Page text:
I felt my shoulders loosen on the drive down. When I got out of the car at the tiny house I’d rented for the weekend, I tilted my head back, looked up at the trees and exhaled, long and slow.
“It’s worth it,” I said when I voluntarily heaved myself out of bed at 4:45 a.m. on a Saturday. I’d spent a week deliberating, talking myself in and out of hiking Old Rag and then, finally, in a fit of decisiveness, I stopped making excuses and decided to just fucking do it.
Old Rag is one of the most popular hikes in Virginia. It’s 9ish miles, depending on how you hike it, there’s a 1.5 mile rock scramble I’d been repeatedly warned about and it’s listed as hard or very strenuous, depending on your reference. I was, to be completely honest, a little afraid of Old Rag. The National Park Service says it’s the most dangerous hike in Shenandoah National Park and that was enough to give me pause, enough for me to question whether hiking it by myself was the right choice.
Shenandoah is, in a way, my home park. I was born in the mountains that it protects and I grew up driving up and down the Skyline Drive, but I think I took it for granted and, as a kid, I was restricted to whatever the adults wanted to do, which mostly wasn’t hiking. Plus, I’m a very different sort of explorer than I was growing up, and so, I’ve promised myself I’ll be better about visiting Shenandoah this year, that I’ll hike more and explore and just do more.
When I first planned this adventure, way back in February, my aim was to see waterfalls. After some brief internet investigating, I decided to follow the advice of Hiking Upward and hike a 6.6 mile loop that started from the Brown’s Gap parking area and included part of the Appalachian Trail, the Jones Run Trail and the Doyles River Trail, which is also listed here as the Browns Gap Hike.
the APPALACHIAN TRAIL
The Appalachian Trail is a 2,200 mile public footpath that follows the Appalachian Mountains from Maine all the way to Georgia. Finished in 1937, it was built by private citizens and today is managed by the National Park Service, the U.S. Forest Service, the Appalachian Trail Conservancy, a bunch of state agencies and thousands of volunteers. It’s a National Scenic Trail and, along it’s many miles, it winds through a total of nine states.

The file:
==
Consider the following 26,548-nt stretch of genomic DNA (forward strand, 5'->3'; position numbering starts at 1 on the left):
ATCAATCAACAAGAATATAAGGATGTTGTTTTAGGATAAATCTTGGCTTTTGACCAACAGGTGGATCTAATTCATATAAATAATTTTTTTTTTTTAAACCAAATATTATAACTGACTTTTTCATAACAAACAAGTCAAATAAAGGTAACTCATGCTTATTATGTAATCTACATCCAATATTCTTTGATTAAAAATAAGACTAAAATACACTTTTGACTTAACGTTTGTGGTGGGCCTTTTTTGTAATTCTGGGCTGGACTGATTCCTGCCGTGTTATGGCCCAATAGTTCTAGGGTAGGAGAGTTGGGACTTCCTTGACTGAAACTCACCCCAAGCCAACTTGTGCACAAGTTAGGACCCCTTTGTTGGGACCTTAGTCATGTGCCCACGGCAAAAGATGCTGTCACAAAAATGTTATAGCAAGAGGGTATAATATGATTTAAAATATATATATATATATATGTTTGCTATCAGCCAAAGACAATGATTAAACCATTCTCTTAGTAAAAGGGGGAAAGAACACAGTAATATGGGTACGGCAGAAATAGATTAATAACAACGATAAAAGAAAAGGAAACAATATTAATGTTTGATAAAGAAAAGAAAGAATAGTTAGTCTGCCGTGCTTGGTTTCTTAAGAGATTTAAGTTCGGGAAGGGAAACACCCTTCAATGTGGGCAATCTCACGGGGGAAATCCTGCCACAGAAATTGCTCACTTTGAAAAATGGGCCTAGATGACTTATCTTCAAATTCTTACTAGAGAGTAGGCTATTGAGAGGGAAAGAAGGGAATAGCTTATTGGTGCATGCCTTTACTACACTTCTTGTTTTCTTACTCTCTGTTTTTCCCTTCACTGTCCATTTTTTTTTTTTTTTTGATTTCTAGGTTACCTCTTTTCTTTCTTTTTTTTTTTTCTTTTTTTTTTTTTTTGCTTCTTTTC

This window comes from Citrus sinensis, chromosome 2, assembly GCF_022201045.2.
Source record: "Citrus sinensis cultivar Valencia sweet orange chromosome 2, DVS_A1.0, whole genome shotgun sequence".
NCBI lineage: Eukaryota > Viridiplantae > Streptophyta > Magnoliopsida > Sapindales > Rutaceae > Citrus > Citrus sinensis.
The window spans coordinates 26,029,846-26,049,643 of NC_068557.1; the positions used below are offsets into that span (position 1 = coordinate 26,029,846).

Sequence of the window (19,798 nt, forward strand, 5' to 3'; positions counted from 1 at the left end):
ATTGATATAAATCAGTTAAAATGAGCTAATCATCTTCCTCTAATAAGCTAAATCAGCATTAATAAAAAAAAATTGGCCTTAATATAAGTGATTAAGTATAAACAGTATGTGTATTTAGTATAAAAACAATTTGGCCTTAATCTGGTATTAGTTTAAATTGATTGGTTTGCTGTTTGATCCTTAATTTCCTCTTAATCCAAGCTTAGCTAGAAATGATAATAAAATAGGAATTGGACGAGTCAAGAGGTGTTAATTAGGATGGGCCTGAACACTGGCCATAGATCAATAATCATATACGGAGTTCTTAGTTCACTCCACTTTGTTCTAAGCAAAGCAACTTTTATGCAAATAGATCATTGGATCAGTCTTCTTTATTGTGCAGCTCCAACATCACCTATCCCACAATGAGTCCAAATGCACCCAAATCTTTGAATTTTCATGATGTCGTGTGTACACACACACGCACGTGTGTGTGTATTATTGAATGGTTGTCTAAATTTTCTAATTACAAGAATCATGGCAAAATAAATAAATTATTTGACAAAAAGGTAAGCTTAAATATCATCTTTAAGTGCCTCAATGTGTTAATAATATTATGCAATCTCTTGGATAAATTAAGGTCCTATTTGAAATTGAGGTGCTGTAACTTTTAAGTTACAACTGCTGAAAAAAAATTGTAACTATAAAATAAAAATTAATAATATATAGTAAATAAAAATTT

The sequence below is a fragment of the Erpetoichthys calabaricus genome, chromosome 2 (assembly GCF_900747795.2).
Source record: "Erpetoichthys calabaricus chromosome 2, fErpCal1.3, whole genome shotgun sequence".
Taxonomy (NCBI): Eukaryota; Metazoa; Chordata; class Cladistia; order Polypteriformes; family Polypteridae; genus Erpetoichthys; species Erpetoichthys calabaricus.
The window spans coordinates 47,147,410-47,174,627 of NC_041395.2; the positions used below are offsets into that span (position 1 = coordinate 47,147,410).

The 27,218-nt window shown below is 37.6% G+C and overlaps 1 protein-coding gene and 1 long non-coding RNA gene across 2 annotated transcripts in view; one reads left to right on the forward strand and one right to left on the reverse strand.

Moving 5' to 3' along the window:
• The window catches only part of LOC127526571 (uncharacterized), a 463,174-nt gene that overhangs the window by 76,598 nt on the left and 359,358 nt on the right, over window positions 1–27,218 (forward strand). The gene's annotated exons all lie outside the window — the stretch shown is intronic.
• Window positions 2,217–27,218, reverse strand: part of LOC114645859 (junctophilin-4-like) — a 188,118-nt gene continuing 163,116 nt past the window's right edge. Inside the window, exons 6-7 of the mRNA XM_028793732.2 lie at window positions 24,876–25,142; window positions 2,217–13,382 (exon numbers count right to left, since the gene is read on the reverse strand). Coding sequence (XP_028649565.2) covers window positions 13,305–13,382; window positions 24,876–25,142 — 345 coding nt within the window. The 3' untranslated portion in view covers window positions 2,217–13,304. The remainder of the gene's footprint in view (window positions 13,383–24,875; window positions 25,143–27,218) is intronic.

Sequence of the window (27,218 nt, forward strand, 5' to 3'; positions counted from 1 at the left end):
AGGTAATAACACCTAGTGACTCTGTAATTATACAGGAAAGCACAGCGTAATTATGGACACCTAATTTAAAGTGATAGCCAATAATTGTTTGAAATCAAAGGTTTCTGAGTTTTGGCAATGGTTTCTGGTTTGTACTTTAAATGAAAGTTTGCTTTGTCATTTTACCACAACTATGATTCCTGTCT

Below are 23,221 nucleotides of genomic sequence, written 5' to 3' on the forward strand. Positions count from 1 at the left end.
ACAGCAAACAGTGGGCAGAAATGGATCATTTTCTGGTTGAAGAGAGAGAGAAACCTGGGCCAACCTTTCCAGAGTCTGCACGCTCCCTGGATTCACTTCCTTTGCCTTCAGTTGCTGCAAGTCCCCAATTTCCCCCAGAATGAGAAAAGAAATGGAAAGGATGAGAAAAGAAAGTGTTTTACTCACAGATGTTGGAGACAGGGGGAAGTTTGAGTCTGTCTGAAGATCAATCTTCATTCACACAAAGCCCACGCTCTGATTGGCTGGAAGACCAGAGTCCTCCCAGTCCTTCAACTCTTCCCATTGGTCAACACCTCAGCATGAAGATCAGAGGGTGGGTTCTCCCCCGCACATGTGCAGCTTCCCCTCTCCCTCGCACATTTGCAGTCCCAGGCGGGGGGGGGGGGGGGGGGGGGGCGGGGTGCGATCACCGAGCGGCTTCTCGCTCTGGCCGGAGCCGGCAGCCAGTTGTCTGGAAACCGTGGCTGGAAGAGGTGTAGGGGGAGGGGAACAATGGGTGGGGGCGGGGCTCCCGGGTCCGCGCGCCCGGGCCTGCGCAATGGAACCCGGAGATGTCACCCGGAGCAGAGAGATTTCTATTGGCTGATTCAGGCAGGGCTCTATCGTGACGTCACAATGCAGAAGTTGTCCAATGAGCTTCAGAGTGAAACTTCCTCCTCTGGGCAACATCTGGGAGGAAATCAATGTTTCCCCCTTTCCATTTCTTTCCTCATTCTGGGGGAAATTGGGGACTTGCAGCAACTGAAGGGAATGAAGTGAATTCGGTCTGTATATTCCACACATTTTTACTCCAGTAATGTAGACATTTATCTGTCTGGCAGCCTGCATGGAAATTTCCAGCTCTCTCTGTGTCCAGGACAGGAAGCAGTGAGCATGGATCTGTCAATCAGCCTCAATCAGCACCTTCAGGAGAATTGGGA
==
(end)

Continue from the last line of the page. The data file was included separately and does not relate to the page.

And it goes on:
More than 500 miles of the A.T. goes through Virginia, including 104 miles that cuts through Shenandoah National Park. Secretly, I want to hike all of those miles, but on this particular adventure, I settled for starting my hike with 1.4 miles of the A.T, which I picked up on the other side of the Skyline Drive from the parking lot at Brown’s Gap.
The A.T. is white-blazed and easy to follow and I spent the mile and a half of my hike along the A.T. thinking that yes, this whole hiking thing is a thing I want to do more of and maybe I might even be convinced to carry a bunch of shit on my back across many, many miles just for the chance to go further and deeper into the wild.
the JONES RUN TRAIL
From the A.T., I turned left to head downhill on the blue-blazed Jones Run Trail and, after following Jones Run for a while, I hit the first set of falls after 1.6 miles, followed by the main falls in another tenth of a mile.
I can’t explain the magic of waterfalls. There’s a draw there, obviously, or people wouldn’t trek miles and miles just to catch a glimpse of one.
After the waterfalls, I followed the trail for just over half a mile as it ran alongside and then crossed Jones Run. Shortly after the crossing, I turned left and headed up-hill and away from Jones Run onto blue-blazed Doyles River Trail.
the DOYLES RIVER TRAIL